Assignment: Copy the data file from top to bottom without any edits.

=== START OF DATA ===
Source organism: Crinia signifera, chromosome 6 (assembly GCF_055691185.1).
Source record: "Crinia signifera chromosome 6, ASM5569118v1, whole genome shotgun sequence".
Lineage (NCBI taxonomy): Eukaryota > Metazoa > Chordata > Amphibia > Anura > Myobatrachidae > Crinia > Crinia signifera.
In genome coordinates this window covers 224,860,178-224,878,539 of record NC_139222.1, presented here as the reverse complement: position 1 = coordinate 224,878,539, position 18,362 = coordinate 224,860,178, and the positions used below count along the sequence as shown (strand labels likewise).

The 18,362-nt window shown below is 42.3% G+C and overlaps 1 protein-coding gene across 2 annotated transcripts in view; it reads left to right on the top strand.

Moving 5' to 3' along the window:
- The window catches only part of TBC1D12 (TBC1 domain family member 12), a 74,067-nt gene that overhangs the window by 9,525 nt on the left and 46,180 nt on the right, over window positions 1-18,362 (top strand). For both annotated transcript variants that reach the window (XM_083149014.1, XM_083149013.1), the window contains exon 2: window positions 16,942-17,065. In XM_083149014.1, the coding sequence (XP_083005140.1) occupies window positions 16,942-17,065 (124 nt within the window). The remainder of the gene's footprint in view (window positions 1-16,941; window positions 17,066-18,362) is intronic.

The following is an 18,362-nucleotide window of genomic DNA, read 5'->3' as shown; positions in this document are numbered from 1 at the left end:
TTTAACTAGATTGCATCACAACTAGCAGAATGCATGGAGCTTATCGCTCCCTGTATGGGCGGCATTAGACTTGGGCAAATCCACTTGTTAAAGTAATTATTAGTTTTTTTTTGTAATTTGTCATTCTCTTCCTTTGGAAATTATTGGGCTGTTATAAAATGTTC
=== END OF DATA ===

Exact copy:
Source organism: Crinia signifera, chromosome 6 (assembly GCF_055691185.1).
Source record: "Crinia signifera chromosome 6, ASM5569118v1, whole genome shotgun sequence".
Lineage (NCBI taxonomy): Eukaryota > Metazoa > Chordata > Amphibia > Anura > Myobatrachidae > Crinia > Crinia signifera.
In genome coordinates this window covers 224,860,178-224,878,539 of record NC_139222.1, presented here as the reverse complement: position 1 = coordinate 224,878,539, position 18,362 = coordinate 224,860,178, and the positions used below count along the sequence as shown (strand labels likewise).

The 18,362-nt window shown below is 42.3% G+C and overlaps 1 protein-coding gene across 2 annotated transcripts in view; it reads left to right on the top strand.

Moving 5' to 3' along the window:
- The window catches only part of TBC1D12 (TBC1 domain family member 12), a 74,067-nt gene that overhangs the window by 9,525 nt on the left and 46,180 nt on the right, over window positions 1-18,362 (top strand). For both annotated transcript variants that reach the window (XM_083149014.1, XM_083149013.1), the window contains exon 2: window positions 16,942-17,065. In XM_083149014.1, the coding sequence (XP_083005140.1) occupies window positions 16,942-17,065 (124 nt within the window). The remainder of the gene's footprint in view (window positions 1-16,941; window positions 17,066-18,362) is intronic.

The following is an 18,362-nucleotide window of genomic DNA, read 5'->3' as shown; positions in this document are numbered from 1 at the left end:
TTTAACTAGATTGCATCACAACTAGCAGAATGCATGGAGCTTATCGCTCCCTGTATGGGCGGCATTAGACTTGGGCAAATCCACTTGTTAAAGTAATTATTAGTTTTTTTTTGTAATTTGTCATTCTCTTCCTTTGGAAATTATTGGGCTGTTATAAAATGTTC